Google’s Betting On Advertising To Drive Google+ Uptake: Why Marketers Should Pay Attention
Over the last few months Google, the advertising-supported company that historically eschewed traditional advertising, has used print and TV media to promote Google+, its answer to the Facebook phenomena. TV viewers in the US may be familiar with Google+ commercials such as The Muppets Google+ hangout. Google is also promoting Google+ across Europe. Full page […]
Over the last few months Google, the advertising-supported company that historically eschewed traditional advertising, has used print and TV media to promote Google+, its answer to the Facebook phenomena.
TV viewers in the US may be familiar with Google+ commercials such as The Muppets Google+ hangout.
Google is also promoting Google+ across Europe. Full page ads have appeared in major European dailies, such as Germany’s Süddeutscher Zeitung (see image) and Italy’s La Repubblica. In Italy, Google+ commercials are tailored to focus on Italians’ appreciation of things like fashion and cellular phones.
In the UK a TV ad based on Shakespeare’s As You Like It seeks to inform viewers of Google+’s usefulness at every stage of their lives.
Regardless of the market, the Google+ campaigns aim to convince the masses that Google+ is the social network for them.
But Google+ Is A Ghost Town, Right?
At the same time Google is pulling out all the stops to convince John and Jane Q. Public to use Google+, some journalists have proclaimed Google+ to be a ghost town, a meme that just won’t die, even if many people and brands, including Marketing Land, are successfully using Google+ for their professional communication.
Facebook Will Dominate Social Unless It Has A Serious Mishap
Google+ is an excellent product, in some ways superior to Facebook (and I don’t just mean Hangouts, just try searching for a post in Facebook – you can’t).
Yet excellence isn’t necessarily enough to become number 1, a lesson Sony learned when it gave up the BetaMax/VHS battle. Facebook’s VHS will continue to be good enough for most users unless Facebook suffers a serious mishap, such as a data breach which exposes users’ private data.
It seems unlikely that Google+ advertising will be any more effective in convincing significant numbers of people to migrate to Google+ any more than Bing’s ads (or Ask’s before them) were in luring people away from Google search.
Rare is the user who wants to manage an additional social network – perhaps Google should focus on supporting simultaneous publication with other social networks? If Facebook, known for its walled-garden policies, can publish to twitter and vice versa, it does seem strange that Google+ is still closed.
If an update is really important, it should probably be crafted for each social network in order to optimize formatting, image selection, etc, but for the average person, simultaneous publication could speed Google+ adoption.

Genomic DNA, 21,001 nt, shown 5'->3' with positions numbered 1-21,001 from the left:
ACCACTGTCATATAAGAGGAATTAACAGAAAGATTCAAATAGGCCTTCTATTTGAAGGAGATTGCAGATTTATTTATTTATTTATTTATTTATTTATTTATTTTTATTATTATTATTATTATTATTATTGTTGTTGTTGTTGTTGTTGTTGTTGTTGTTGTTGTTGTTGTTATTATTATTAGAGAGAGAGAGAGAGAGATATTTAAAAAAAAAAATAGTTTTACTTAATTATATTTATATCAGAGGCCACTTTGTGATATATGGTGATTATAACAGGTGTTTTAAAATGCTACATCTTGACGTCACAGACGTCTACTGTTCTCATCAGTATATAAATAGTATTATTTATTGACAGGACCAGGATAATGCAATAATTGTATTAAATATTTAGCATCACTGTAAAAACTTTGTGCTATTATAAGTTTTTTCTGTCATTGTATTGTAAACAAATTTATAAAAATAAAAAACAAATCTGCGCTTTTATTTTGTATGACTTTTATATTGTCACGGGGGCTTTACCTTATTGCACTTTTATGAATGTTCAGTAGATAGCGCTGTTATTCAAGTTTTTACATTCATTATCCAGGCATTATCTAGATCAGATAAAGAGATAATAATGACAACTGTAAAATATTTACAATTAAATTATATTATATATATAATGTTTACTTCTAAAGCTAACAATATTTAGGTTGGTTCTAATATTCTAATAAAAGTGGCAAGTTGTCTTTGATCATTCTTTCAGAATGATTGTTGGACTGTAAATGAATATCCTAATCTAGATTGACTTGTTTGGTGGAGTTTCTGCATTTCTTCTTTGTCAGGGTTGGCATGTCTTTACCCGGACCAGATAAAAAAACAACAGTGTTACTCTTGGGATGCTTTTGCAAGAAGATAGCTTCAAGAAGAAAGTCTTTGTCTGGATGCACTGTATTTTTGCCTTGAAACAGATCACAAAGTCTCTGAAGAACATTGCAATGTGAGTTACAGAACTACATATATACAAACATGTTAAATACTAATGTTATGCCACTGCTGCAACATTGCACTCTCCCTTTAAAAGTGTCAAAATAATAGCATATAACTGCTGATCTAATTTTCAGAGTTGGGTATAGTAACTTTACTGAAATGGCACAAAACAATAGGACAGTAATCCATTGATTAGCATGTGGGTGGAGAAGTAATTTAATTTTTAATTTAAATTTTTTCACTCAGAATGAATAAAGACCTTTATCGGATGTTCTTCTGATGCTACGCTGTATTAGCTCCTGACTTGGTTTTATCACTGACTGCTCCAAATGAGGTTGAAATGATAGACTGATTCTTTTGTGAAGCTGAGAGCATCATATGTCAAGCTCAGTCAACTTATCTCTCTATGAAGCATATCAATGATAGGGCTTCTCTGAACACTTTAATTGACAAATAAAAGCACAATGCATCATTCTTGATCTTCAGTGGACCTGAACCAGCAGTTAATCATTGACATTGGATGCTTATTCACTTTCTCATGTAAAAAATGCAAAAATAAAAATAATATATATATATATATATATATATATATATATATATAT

Communicators Still Gain By Using Google+
Despite some doubts about near term Google+ usage, anyone who wants to communicate professionally should be using Google+ – if for no other reason, then to take advantage of the prominence Google is giving Google+ in many Google search results.
Currently Google+ primarily impacts search results on Google.com. Those outside the US are in the fortunate position to be able to see the future now, and act accordingly, before the future arrives. To the extent anyone is using Google+ or not is a secondary consideration when Google Search visibility is factored in to the equation.
In speaking to a cross section of marketers in Europe, marketers are aware of Google+ in general but aren’t yet convinced there’s value in adding Google+ to their current communications mix.
Google+ management tools may be lacking, but is pasting a Facebook update into Google+ at the same time really all that difficult? Yes, Google+ is another social media platform to master, and there will be a need to respond to comments. Yet any extra costs should be minimal when compared to the value of additional visibility in Google search.
Not Convinced? Let Google+ Show You The Numbers
Not yet convinced Google+ is worth the effort? User engagement within Google+ is easy to measure.
Every social media (Facebook, Twitter, Google+) post contains at least three engagement possibilities: a user can endorse (+1, like, favorite), comment and/or share (forward, retweet) a post.
Google highlights engagement statistics in every Google+ post (it would be nice if Google+ also offered a list of engagement statistics for each post, together with summary data), data which is also available in Facebook as well.
Ripples, a feature unique to Google+, allows a visualization of the actual reach of any Google+ post which has been shared publicly. If a post contains a link, clicks can be tracked by using a URL shortener – a fourth engagement point.
Traffic to a company website can be measured using a traditional web analytics system, such as Google’s own Google Analytics. Of course not all social media users are active participants — there will always be a significant percentage of lurkers who we cannot track.
Google’s Social Story Not Well Understood
One issue Google may have is that people may not be taking Google’s social aspirations very seriously.
Few seem to know that Google invented one of the first generalist social networks, Orkut, way back in 2004, 3 years before Facebook was launched.
At a recent presentation by a practice leader of a major consulting group, Orkut was described as a Google acquisition — Google clearly has some education to do.
The real problem is that until last year Social was not a management priority at Google – and as we all know, without management support a project, however meritorious, will usually languish. Internally, Google has tied bonuses to social performance. Externally, well, there’s an ad for that!